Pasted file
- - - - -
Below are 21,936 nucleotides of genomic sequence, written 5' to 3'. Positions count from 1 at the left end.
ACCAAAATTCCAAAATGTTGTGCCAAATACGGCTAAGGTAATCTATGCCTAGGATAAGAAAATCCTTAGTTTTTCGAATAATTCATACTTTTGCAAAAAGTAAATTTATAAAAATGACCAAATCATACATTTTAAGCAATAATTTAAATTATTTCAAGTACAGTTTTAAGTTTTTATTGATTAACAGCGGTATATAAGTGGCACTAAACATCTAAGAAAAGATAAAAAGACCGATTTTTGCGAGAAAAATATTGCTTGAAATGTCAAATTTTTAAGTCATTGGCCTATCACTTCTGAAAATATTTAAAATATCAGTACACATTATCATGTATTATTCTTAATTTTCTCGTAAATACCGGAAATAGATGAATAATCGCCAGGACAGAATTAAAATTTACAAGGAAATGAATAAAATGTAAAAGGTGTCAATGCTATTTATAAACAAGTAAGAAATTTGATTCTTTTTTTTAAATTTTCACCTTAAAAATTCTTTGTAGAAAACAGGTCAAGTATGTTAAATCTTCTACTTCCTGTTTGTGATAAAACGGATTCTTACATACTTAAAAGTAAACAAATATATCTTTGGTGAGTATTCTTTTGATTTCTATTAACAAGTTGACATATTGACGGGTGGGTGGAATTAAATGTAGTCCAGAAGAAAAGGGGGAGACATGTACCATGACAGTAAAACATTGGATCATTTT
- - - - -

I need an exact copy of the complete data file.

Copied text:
Below are 21,936 nucleotides of genomic sequence, written 5' to 3'. Positions count from 1 at the left end.
ACCAAAATTCCAAAATGTTGTGCCAAATACGGCTAAGGTAATCTATGCCTAGGATAAGAAAATCCTTAGTTTTTCGAATAATTCATACTTTTGCAAAAAGTAAATTTATAAAAATGACCAAATCATACATTTTAAGCAATAATTTAAATTATTTCAAGTACAGTTTTAAGTTTTTATTGATTAACAGCGGTATATAAGTGGCACTAAACATCTAAGAAAAGATAAAAAGACCGATTTTTGCGAGAAAAATATTGCTTGAAATGTCAAATTTTTAAGTCATTGGCCTATCACTTCTGAAAATATTTAAAATATCAGTACACATTATCATGTATTATTCTTAATTTTCTCGTAAATACCGGAAATAGATGAATAATCGCCAGGACAGAATTAAAATTTACAAGGAAATGAATAAAATGTAAAAGGTGTCAATGCTATTTATAAACAAGTAAGAAATTTGATTCTTTTTTTTAAATTTTCACCTTAAAAATTCTTTGTAGAAAACAGGTCAAGTATGTTAAATCTTCTACTTCCTGTTTGTGATAAAACGGATTCTTACATACTTAAAAGTAAACAAATATATCTTTGGTGAGTATTCTTTTGATTTCTATTAACAAGTTGACATATTGACGGGTGGGTGGAATTAAATGTAGTCCAGAAGAAAAGGGGGAGACATGTACCATGACAGTAAAACATTGGATCATTTT